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It is not a difficult task but time consuming with quite a few steps. A few disassembly tips:

Youtube is your friend. Also, Joe has tons of Youtube videos. Mustang How To Archives - Average Joe Restoration

Read articles and watch videos. Take a lot of pictures, draw yourself diagrams. I have a notebook with clear sleeves that I put diagrams in. I lay the one for the plug wires on the engine when I reassemble as a reference.

Take pictures of every thing. Throttle linkage, fuel line routing, vacuum hose routing and connections, heater hose connections, plug wire routing and where everything lies on the engine. When you finish, it should look just the way you started unless you decide to change something.

Check your timing before you start the project. It should be 12° BTDC

The engine has to be at top dead center on the compression stroke before you pull the distributor. I pull the #1 plug and stick a cotton ball just inside the hole. As I rotate the crank by hand, when I get close to TDC, the cotton ball shoots out, I mean shoots out. Sometimes I have to slightly adjust after the cotton ball shoots out to be exactly on TDC. I look at the timing marks and use a white Sharpie to mark the dampner where it is in line with the pointer. I also pull the #5 plug and the belts to make it a bit easier to turn the engine over. On my car I have to lie on the ground and rotate the crank from under the car unless I remove the fan, so I need a helper. Some guys have a helper bump the starter with the key or buy a remote starter they only run $15-20. I should buy one, just never got around to it.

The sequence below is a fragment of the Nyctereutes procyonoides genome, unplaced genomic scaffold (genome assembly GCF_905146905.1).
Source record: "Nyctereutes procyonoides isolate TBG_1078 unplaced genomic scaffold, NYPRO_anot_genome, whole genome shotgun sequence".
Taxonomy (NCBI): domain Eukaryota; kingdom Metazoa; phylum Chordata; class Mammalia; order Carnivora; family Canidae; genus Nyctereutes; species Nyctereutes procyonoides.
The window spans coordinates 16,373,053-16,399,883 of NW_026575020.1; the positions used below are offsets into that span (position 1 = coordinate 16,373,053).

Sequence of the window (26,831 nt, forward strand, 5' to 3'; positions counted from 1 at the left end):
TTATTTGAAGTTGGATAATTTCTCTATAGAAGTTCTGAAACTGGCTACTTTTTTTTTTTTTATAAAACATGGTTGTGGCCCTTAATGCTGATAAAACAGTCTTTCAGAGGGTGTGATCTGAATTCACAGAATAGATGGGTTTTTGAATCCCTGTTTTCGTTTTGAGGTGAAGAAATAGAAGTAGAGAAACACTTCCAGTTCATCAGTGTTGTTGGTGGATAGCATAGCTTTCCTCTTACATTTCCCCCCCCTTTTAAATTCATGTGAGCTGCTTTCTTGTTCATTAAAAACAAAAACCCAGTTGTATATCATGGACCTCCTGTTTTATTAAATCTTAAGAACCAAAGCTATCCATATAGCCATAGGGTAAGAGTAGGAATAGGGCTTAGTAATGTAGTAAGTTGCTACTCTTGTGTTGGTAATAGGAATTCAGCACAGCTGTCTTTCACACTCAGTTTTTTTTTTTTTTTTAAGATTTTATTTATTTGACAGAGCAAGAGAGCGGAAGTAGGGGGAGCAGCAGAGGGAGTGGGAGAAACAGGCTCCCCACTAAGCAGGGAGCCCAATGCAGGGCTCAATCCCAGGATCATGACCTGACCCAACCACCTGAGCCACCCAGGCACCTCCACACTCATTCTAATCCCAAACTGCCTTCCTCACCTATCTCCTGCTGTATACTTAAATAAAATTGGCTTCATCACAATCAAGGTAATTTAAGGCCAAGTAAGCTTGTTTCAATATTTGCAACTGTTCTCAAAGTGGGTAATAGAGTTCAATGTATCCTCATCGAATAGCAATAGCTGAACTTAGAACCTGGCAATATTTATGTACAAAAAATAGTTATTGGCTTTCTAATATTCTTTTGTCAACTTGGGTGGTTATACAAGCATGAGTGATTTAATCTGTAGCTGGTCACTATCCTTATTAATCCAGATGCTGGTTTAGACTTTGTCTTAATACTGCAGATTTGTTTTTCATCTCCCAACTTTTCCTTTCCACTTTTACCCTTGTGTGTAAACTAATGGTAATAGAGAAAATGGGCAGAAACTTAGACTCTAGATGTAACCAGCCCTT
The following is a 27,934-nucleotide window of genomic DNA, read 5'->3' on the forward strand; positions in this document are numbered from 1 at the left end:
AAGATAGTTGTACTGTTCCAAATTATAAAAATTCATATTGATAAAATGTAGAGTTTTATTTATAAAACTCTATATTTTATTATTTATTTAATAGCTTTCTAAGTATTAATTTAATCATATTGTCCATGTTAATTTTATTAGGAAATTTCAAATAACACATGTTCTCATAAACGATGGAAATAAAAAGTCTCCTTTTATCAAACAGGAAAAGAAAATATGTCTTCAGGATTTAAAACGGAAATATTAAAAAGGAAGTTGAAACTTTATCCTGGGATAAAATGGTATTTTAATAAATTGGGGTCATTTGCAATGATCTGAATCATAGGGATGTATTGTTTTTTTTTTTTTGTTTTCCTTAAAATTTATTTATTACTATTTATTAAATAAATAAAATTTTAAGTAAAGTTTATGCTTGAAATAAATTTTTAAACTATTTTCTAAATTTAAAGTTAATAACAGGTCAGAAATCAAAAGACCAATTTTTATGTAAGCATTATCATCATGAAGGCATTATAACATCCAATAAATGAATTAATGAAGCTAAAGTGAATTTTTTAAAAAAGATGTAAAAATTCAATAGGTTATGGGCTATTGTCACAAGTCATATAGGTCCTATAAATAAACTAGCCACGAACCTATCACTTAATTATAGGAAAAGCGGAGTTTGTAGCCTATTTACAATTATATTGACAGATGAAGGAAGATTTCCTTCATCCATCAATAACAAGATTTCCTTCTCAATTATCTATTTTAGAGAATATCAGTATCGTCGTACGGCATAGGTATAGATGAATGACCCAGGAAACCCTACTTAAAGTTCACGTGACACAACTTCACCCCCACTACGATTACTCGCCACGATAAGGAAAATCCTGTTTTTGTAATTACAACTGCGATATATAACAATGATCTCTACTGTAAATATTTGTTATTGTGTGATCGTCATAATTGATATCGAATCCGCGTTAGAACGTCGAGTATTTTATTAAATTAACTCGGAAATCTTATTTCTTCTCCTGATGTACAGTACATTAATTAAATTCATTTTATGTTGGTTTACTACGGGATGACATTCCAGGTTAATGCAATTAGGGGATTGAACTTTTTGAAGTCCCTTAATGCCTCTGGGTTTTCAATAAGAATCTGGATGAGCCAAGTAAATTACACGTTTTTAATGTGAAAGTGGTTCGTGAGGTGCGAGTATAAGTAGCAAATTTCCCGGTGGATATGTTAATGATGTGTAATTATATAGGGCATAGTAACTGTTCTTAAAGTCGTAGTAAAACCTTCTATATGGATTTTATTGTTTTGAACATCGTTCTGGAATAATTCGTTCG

Before removing the distributor, make a mark on the base where it enters the manifold at the #1 plug wire location. Make a corresponding mark on the manifold. Take a picture of the marks. When you reset the distributor in the new manifold there will be a reference to compare to the old manifold.

Also mark on the distributor body where the cap #1 wire is indicated. When you remove the cap you will see the rotor also points to the mark.

Take a video of you removing the distributor. The distributor gear rotates as you pull it up, you will see the rotor rotate as well. After the timing gear disengages, look at the rotor, you will see it no longer lines up with the mark on the body. Since this is your first time, it will help when you go to reset the distributor to understand what happened when you removed it.

Since you are replacing the intake, you have to drain the coolant.. You may as well replace the thermostat and the belts and hoses if they are not in excellent condition. Reuse the old thermostat housing, I have never read good things about the low quality replacements. I bought new stainless steel intake manifold bolts from Summit. You should have a 195° thermostat. Thats perfect. You cant change the heater hoses, poor design on Fords part. Thats another entire project so try not to damage the one hose you do need to remove.

I buy lots of parts from Rock Auto. Always buy oem ford or name brand. You have to watch shipping, but even with shipping I usually save 25-50% over the auto box stores.
 
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Discussion Starter · #13 ·
This is great information but I am 😮. Does not look like there is a plug and play for a switch from a 2100 to a 4v carb. Fuel lines, linkage and kickdown all issues. Going to take a while to sort this out.
 

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On a 65 some fab is required. Its not beyond the capability of a novice. Are there no VMF members or a Mustang club in your area?